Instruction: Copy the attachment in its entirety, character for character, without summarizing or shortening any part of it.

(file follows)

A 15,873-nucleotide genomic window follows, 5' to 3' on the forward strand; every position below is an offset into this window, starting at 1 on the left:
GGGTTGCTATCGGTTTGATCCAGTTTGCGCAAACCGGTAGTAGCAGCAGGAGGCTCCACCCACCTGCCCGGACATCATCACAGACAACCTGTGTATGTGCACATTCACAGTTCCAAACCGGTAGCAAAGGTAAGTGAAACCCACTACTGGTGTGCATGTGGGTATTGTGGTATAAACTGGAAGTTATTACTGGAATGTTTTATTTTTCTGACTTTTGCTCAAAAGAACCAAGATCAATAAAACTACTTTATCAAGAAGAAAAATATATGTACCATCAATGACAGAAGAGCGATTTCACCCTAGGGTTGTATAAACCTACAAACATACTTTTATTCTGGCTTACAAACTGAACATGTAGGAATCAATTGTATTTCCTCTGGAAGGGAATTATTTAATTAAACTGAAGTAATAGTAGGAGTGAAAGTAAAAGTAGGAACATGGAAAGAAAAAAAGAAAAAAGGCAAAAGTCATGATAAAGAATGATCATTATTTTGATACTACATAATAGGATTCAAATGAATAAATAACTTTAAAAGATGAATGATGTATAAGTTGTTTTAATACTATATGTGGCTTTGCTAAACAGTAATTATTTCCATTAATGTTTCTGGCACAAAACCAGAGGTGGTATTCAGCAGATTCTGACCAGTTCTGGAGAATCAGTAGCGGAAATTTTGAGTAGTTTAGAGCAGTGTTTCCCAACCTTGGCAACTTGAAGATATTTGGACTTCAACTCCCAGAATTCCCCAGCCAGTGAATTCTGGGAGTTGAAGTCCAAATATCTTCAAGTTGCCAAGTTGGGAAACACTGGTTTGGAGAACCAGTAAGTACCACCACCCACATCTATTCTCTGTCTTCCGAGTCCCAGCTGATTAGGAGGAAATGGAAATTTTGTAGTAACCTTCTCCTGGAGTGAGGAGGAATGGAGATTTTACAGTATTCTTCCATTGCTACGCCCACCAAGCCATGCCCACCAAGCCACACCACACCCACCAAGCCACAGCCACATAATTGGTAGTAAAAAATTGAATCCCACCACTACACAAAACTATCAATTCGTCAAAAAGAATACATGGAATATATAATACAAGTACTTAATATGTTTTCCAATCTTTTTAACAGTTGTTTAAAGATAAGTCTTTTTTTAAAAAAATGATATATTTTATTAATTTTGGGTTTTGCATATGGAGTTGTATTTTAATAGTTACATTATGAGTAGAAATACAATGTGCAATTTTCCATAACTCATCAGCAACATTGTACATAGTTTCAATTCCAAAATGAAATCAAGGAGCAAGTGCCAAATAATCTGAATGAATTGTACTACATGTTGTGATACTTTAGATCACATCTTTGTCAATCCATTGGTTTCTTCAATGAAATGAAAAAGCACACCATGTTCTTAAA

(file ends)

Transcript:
A 15,873-nucleotide genomic window follows, 5' to 3' on the forward strand; every position below is an offset into this window, starting at 1 on the left:
GGGTTGCTATCGGTTTGATCCAGTTTGCGCAAACCGGTAGTAGCAGCAGGAGGCTCCACCCACCTGCCCGGACATCATCACAGACAACCTGTGTATGTGCACATTCACAGTTCCAAACCGGTAGCAAAGGTAAGTGAAACCCACTACTGGTGTGCATGTGGGTATTGTGGTATAAACTGGAAGTTATTACTGGAATGTTTTATTTTTCTGACTTTTGCTCAAAAGAACCAAGATCAATAAAACTACTTTATCAAGAAGAAAAATATATGTACCATCAATGACAGAAGAGCGATTTCACCCTAGGGTTGTATAAACCTACAAACATACTTTTATTCTGGCTTACAAACTGAACATGTAGGAATCAATTGTATTTCCTCTGGAAGGGAATTATTTAATTAAACTGAAGTAATAGTAGGAGTGAAAGTAAAAGTAGGAACATGGAAAGAAAAAAAGAAAAAAGGCAAAAGTCATGATAAAGAATGATCATTATTTTGATACTACATAATAGGATTCAAATGAATAAATAACTTTAAAAGATGAATGATGTATAAGTTGTTTTAATACTATATGTGGCTTTGCTAAACAGTAATTATTTCCATTAATGTTTCTGGCACAAAACCAGAGGTGGTATTCAGCAGATTCTGACCAGTTCTGGAGAATCAGTAGCGGAAATTTTGAGTAGTTTAGAGCAGTGTTTCCCAACCTTGGCAACTTGAAGATATTTGGACTTCAACTCCCAGAATTCCCCAGCCAGTGAATTCTGGGAGTTGAAGTCCAAATATCTTCAAGTTGCCAAGTTGGGAAACACTGGTTTGGAGAACCAGTAAGTACCACCACCCACATCTATTCTCTGTCTTCCGAGTCCCAGCTGATTAGGAGGAAATGGAAATTTTGTAGTAACCTTCTCCTGGAGTGAGGAGGAATGGAGATTTTACAGTATTCTTCCATTGCTACGCCCACCAAGCCATGCCCACCAAGCCACACCACACCCACCAAGCCACAGCCACATAATTGGTAGTAAAAAATTGAATCCCACCACTACACAAAACTATCAATTCGTCAAAAAGAATACATGGAATATATAATACAAGTACTTAATATGTTTTCCAATCTTTTTAACAGTTGTTTAAAGATAAGTCTTTTTTTAAAAAAATGATATATTTTATTAATTTTGGGTTTTGCATATGGAGTTGTATTTTAATAGTTACATTATGAGTAGAAATACAATGTGCAATTTTCCATAACTCATCAGCAACATTGTACATAGTTTCAATTCCAAAATGAAATCAAGGAGCAAGTGCCAAATAATCTGAATGAATTGTACTACATGTTGTGATACTTTAGATCACATCTTTGTCAATCCATTGGTTTCTTCAATGAAATGAAAAAGCACACCATGTTCTTAAA